Our Neighbor Ralph
Let me introduce you to Ralph. I don’t know for a fact that his name really is Ralph, but I have called him such on numerous occasions and he has yet to correct me. Perhaps he is simply being polite but, for the sake of brevity, I’ll assume his name is Ralph and continue.
Ralph is a raccoon. A great big, rather tired looking, old raccoon. He made his first appearance on our farm about two months ago during one of the nasty cold spells that has come to identify the winter of 2015. I first saw him curled up sound asleep in a wheelbarrow in our barn, with remnants of old straw that I left there the night previous because it was too cold to wheel it all the way to the manure pile.
Knowing a barn is no place for a wild raccoon, I tried to stir Ralph but he’d have none of that. Like a somnolent housecat curled up in the sun, he gave me this look that I could only interpret as mild annoyance, then put his paw over his eyes, rolled over, and promptly went to sleep. Since it would seem that, to a wild animal, humans are the ultimate foe and should flee us if they know what’s good for them (even though I’d never harm any animal, it’s best wild creatures assume all humans are bad for their own safety), his lackadaisical demeanor seemed to mean one thing. He was too tired to move, and he was dying.
For a while we let Ralph rest comfortably, suspecting his end was near. But knowing raccoons carry a variety of diseases and thinking that it might not be wise to have our animals exposed to him, I reluctantly got a shovel and nudged him to the door. It took several tries, but between my apologies, which I have no reason to assume he understood, and my gentle yet firm persistence, Ralph found his way to the stable door and waddled his way across the paddock to our stand of trees. I watched as he slowly yet methodically climbed a Norway spruce and disappeared into the upper branches.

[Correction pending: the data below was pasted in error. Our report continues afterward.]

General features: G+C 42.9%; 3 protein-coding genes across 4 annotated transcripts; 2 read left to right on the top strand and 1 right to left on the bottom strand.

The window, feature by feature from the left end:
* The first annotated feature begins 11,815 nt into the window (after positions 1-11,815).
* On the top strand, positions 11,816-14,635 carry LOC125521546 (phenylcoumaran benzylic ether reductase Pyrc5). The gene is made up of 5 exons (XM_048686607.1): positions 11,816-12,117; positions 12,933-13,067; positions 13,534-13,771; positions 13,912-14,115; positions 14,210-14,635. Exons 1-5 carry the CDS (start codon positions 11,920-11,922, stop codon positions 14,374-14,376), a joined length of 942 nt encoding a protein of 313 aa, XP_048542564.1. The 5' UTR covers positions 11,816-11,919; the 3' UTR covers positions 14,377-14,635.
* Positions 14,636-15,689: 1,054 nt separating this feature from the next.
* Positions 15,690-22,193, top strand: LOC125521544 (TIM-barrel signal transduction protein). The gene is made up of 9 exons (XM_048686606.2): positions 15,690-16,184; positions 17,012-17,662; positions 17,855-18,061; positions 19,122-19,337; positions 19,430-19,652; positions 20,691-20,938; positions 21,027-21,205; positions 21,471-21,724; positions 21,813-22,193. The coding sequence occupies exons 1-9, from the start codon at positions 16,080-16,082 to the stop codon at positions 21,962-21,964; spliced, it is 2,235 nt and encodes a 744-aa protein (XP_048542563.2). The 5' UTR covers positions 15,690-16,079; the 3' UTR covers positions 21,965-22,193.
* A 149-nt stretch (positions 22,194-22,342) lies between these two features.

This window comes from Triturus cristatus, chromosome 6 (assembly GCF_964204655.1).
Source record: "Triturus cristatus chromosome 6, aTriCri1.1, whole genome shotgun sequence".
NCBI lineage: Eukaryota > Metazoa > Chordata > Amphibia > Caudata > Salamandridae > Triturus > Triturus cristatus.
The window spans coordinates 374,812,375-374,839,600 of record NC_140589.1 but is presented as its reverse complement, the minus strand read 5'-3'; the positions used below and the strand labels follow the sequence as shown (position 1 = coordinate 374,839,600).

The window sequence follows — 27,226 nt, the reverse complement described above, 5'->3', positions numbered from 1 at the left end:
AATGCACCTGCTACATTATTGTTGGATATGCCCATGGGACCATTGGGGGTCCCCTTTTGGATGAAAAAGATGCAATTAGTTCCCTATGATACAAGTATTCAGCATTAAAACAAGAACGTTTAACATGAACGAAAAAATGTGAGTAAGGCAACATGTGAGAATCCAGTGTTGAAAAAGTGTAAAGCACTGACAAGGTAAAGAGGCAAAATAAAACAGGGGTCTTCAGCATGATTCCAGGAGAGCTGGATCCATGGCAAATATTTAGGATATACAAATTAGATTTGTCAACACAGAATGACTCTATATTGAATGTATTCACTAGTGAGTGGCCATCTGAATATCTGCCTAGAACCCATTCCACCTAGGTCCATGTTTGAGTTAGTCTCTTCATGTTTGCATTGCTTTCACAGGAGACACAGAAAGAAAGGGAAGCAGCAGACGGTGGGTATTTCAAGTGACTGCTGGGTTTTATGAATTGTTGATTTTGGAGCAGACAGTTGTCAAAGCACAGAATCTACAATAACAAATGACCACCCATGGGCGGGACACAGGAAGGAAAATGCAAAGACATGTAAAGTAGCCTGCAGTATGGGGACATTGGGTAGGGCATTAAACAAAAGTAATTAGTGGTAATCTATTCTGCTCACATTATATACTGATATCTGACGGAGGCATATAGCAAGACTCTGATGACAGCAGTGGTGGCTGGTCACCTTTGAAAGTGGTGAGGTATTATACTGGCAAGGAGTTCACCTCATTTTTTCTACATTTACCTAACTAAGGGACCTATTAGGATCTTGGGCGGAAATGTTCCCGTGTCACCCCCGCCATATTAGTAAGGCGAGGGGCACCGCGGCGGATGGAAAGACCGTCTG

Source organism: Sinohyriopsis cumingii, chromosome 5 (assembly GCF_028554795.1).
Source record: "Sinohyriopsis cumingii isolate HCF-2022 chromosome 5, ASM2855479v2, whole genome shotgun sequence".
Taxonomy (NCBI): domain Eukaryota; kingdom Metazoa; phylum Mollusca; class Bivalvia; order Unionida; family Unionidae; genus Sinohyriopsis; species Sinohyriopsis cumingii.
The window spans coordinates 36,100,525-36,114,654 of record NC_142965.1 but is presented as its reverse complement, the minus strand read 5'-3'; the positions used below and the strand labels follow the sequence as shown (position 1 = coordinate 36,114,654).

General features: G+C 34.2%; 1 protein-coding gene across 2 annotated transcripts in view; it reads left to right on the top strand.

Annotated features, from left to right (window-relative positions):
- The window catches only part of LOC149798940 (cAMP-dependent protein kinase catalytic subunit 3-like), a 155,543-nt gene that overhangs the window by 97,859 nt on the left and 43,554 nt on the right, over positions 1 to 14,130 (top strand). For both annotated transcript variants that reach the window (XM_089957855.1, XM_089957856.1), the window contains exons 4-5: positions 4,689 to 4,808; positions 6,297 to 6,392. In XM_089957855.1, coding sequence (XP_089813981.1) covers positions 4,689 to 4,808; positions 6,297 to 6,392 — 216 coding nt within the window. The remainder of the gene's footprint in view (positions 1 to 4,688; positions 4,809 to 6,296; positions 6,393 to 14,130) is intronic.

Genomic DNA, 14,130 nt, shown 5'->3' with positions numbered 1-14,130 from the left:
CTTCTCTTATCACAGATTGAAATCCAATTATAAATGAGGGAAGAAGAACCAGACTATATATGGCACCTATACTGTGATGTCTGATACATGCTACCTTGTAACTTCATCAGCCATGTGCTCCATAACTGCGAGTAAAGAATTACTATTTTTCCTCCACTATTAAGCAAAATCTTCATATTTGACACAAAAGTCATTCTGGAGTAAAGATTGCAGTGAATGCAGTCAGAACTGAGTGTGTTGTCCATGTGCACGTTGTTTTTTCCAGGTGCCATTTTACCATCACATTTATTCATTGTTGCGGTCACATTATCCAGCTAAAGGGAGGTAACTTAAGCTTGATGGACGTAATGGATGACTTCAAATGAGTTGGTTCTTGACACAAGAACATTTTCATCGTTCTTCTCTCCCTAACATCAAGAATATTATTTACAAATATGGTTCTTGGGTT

Over the next few days I was expecting to find a dead raccoon under the trees, having finally succumbed to the inexorable decline of old age. But no raccoon was to be found. For a while there, I didn’t give it much thought until one night coming in from chores with the wind blowing wicked drifts, I watched as a big, old, lumbering raccoon trundled his way across the driveway and along the front of our farm house looking for food. It was Ralph.
What made me think of this story is, in part triggered by the fact that when I went out to the hay barn this morning to gather a bale for Loretta, Emmylou, and Cowboy, who should I find asleep on a stack of hay but Ralph. I’ll leave the story about how Joanne and I spent forty minutes trying to herd an old raccoon out of a barn for another day. Suffice it to say, by this point we’ve come to assume that Ralph isn’t quite on death’s door. He’s just an old raccoon, perhaps a little tired, looking for a home.